Spiritual Implications of Entropy:Perfect Freedom
─Feedback to my daughter Annie A. Chen
You have shown me the scientific concept of entropy (能趨疲/熵)defined as “energy dispersal,” which means that energy contained in a physical entity has a natural tendency to disperse from being localized in a structured or organized state to becoming spread out if it is not hindered to do so. To me this seems to imply that the intrinsic nature of energy in the universe is to be in a spontaneous state of total relaxation and freedom from being conditioned in any way.
I find this intrinsic nature of energy very inspiring because it has significant implications for human spirituality. According to Buddhist insights, our “original nature” (Buddha-nature, 佛性/真心本性) is also in an unconditioned, spontaneous state of perfect freedom (nirvana, 自性涅槃/本自解脫). But we humans have lost this freedom because the self-preoccupation of our ego-consciousness produces a false need to defend itself from being harmed or threatened psychologically, thereby causing stress and tension. For example, most of us experience tension and anxiety in the face of a contest or examination, or even when we walk into the classroom as a teacher or a student. This goes to show how self-defeating and counter-productive our ego-consciousness can be! In fact, the defense mechanism of the ego-self is continuously at work on a subconscious level, making it difficult, if not impossible, for our mind and body to relax completely. Furthermore, our habitual conditioned pattern of reactions with craving and aversion (貪瞋習性反應模式), or greed and hatred in extreme cases , along with the resultant mental afflictions, adds to this unwholesome state of stress, tension and disharmony.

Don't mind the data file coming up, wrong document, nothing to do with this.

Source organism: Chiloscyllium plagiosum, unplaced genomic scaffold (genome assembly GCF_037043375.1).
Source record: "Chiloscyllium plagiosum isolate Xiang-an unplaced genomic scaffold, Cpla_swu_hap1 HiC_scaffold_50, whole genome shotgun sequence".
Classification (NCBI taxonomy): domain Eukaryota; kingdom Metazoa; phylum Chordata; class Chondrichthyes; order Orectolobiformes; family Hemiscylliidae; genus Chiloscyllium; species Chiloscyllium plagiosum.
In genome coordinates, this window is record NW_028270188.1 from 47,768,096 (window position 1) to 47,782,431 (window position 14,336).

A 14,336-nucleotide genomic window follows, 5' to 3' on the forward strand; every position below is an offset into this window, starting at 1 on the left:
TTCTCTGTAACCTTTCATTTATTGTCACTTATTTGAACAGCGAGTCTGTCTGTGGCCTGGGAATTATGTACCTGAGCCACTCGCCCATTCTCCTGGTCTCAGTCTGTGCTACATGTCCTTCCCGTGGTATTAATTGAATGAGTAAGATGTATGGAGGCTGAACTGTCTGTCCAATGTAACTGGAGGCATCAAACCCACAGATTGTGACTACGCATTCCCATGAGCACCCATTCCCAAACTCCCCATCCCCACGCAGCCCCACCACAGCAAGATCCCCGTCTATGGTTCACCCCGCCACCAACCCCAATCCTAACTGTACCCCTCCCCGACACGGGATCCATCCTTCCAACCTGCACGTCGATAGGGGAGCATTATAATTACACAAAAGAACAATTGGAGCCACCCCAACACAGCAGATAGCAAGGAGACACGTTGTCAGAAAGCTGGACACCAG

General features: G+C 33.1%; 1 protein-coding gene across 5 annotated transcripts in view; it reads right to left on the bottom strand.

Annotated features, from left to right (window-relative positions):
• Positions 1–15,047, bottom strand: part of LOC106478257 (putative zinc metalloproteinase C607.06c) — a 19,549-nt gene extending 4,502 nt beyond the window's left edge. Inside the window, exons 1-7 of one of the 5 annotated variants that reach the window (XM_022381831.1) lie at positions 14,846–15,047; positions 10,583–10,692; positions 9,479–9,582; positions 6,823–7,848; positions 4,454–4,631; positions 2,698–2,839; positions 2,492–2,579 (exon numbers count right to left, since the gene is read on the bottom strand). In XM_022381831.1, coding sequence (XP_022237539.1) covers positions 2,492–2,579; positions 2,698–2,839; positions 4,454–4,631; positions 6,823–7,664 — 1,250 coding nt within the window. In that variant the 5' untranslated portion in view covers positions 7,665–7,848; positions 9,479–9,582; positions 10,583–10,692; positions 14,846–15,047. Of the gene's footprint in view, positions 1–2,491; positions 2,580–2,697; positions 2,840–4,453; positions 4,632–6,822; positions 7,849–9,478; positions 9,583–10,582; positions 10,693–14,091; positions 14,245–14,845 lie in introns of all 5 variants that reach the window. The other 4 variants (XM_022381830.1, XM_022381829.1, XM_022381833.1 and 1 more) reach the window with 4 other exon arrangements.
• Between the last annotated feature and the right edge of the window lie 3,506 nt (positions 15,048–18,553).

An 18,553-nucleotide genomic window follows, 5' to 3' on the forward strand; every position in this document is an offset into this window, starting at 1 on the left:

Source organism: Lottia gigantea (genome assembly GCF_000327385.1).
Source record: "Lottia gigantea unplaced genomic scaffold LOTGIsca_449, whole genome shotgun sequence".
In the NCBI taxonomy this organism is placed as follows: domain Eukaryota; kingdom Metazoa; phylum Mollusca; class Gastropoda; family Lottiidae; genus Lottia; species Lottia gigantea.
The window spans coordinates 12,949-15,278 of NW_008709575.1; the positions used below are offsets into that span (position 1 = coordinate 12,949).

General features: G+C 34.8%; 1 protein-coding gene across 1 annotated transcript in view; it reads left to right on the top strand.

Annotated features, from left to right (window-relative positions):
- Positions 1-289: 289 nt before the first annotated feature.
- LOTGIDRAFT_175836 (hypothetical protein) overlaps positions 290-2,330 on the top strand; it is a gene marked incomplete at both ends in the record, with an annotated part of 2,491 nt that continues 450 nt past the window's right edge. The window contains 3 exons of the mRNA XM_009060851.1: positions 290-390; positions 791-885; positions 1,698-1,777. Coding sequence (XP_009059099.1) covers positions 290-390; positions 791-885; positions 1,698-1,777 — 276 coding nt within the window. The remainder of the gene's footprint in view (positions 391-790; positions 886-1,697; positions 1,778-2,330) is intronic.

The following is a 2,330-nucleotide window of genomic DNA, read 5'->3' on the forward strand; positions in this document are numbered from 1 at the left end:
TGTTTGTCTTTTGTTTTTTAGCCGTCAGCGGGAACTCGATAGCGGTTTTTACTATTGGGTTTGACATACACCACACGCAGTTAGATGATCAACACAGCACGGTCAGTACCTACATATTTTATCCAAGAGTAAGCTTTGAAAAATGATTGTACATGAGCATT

To restore our original Buddha-nature of perfect freedom, Buddhist psychology teaches that we let go of our ego-attachments (我執) and the related conditioned pattern of craving and aversion, or greed and hatred, so that the unconditioned “true self” can reveal itself. A crucial step towards this goal is the practice of mindfulness meditation (正念禪修), in which we learn to be fully open to all experiences, whether positive or negative, without judgment as good or bad, and thus free of craving (for what is good) and aversion ( to what is bad). This wholesome state of mind is called Equanimity(平等心/捨心)—mental balance, peace, harmony, relaxation, tenderness, stability, and purity—which is the foundation for the development of three other wholesome qualities, namely, Love, Compassion and Joy. Together, they constitute what is called “the four sublime states of mind” (or “divine abode” as translated from “brahma vihara” in Sanskrit, 四無量心/四聖心=慈悲喜捨). In other words, we learn to observe things, especially our adverse circumstances and emotions, as they really are (如實觀照), free of all cognitive biases and emotive entanglements, and without identifying ourselves with them. In so doing, we embark on the Path (八正道) to returning to our intrinsic state of perfect freedom, along with unconditional love and compassion and ultimate bliss, which is our “true self.”
It takes time and persistent right efforts for mindfulness meditation to achieve this goal of spiritual liberation. For the conditioned patterns of our minds are so deeply rooted that letting go of them is no easy task. However, even beginners can enjoy the benefits of peace, joy and bliss that help to heal the mind and the body, if they learn how to relax in the meditative process. The following two tips are very helpful in achieving inner peace and relaxation, and thus facilitate progress on the Path.
First, wholesome life-style: In your everyday life, learn to purify your heart and mind by avoiding mental defilements such as greed, lust, anger, hatred, animosity, jealousy, etc. as well as unwholesome bodily conducts and speech that are motivated by these defilements. Learn to cultivate the virtuous wholesome qualities of love, compassion, generosity, tolerance, empathy and forgiveness. This wholesome life-style goes a long way towards creating a peaceful, stable and relaxed mindset needed for the practice of meditation, and is therefore crucial to develop Equanimity (平等心/捨心) , which in turn enhances the growth of inner freedom, peace, harmony, love, compassion, joy and happiness.